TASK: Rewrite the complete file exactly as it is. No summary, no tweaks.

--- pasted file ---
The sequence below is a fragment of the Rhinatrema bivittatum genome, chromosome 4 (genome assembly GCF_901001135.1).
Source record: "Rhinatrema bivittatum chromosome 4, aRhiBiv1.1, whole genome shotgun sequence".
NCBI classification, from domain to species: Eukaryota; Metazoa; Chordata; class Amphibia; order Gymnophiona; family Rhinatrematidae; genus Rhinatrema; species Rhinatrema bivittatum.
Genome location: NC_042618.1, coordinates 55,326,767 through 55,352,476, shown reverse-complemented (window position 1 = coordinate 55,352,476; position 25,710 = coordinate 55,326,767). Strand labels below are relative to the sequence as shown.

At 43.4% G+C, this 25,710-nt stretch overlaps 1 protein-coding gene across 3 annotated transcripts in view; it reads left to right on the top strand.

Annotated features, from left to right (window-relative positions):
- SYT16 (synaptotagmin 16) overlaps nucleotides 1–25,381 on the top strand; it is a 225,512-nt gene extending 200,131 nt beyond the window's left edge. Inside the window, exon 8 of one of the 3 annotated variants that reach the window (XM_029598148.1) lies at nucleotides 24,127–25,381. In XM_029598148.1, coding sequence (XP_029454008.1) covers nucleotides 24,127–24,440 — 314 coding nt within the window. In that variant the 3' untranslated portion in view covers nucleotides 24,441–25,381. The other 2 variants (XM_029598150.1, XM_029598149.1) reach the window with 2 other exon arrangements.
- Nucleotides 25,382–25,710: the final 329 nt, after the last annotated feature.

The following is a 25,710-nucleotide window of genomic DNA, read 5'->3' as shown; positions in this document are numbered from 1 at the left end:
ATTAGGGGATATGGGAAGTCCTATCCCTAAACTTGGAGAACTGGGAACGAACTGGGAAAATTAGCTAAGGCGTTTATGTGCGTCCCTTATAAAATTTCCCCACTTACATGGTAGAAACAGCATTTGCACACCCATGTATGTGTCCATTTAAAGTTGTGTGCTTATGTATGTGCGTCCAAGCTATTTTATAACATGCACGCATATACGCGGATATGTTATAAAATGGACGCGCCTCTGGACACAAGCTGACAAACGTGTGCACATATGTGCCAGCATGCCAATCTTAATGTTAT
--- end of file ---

The sequence below is a fragment of the Rhinatrema bivittatum genome, chromosome 4 (genome assembly GCF_901001135.1).
Source record: "Rhinatrema bivittatum chromosome 4, aRhiBiv1.1, whole genome shotgun sequence".
NCBI classification, from domain to species: Eukaryota; Metazoa; Chordata; class Amphibia; order Gymnophiona; family Rhinatrematidae; genus Rhinatrema; species Rhinatrema bivittatum.
Genome location: NC_042618.1, coordinates 55,326,767 through 55,352,476, shown reverse-complemented (window position 1 = coordinate 55,352,476; position 25,710 = coordinate 55,326,767). Strand labels below are relative to the sequence as shown.

At 43.4% G+C, this 25,710-nt stretch overlaps 1 protein-coding gene across 3 annotated transcripts in view; it reads left to right on the top strand.

Annotated features, from left to right (window-relative positions):
- SYT16 (synaptotagmin 16) overlaps nucleotides 1–25,381 on the top strand; it is a 225,512-nt gene extending 200,131 nt beyond the window's left edge. Inside the window, exon 8 of one of the 3 annotated variants that reach the window (XM_029598148.1) lies at nucleotides 24,127–25,381. In XM_029598148.1, coding sequence (XP_029454008.1) covers nucleotides 24,127–24,440 — 314 coding nt within the window. In that variant the 3' untranslated portion in view covers nucleotides 24,441–25,381. The other 2 variants (XM_029598150.1, XM_029598149.1) reach the window with 2 other exon arrangements.
- Nucleotides 25,382–25,710: the final 329 nt, after the last annotated feature.

The following is a 25,710-nucleotide window of genomic DNA, read 5'->3' as shown; positions in this document are numbered from 1 at the left end:
ATTAGGGGATATGGGAAGTCCTATCCCTAAACTTGGAGAACTGGGAACGAACTGGGAAAATTAGCTAAGGCGTTTATGTGCGTCCCTTATAAAATTTCCCCACTTACATGGTAGAAACAGCATTTGCACACCCATGTATGTGTCCATTTAAAGTTGTGTGCTTATGTATGTGCGTCCAAGCTATTTTATAACATGCACGCATATACGCGGATATGTTATAAAATGGACGCGCCTCTGGACACAAGCTGACAAACGTGTGCACATATGTGCCAGCATGCCAATCTTAATGTTAT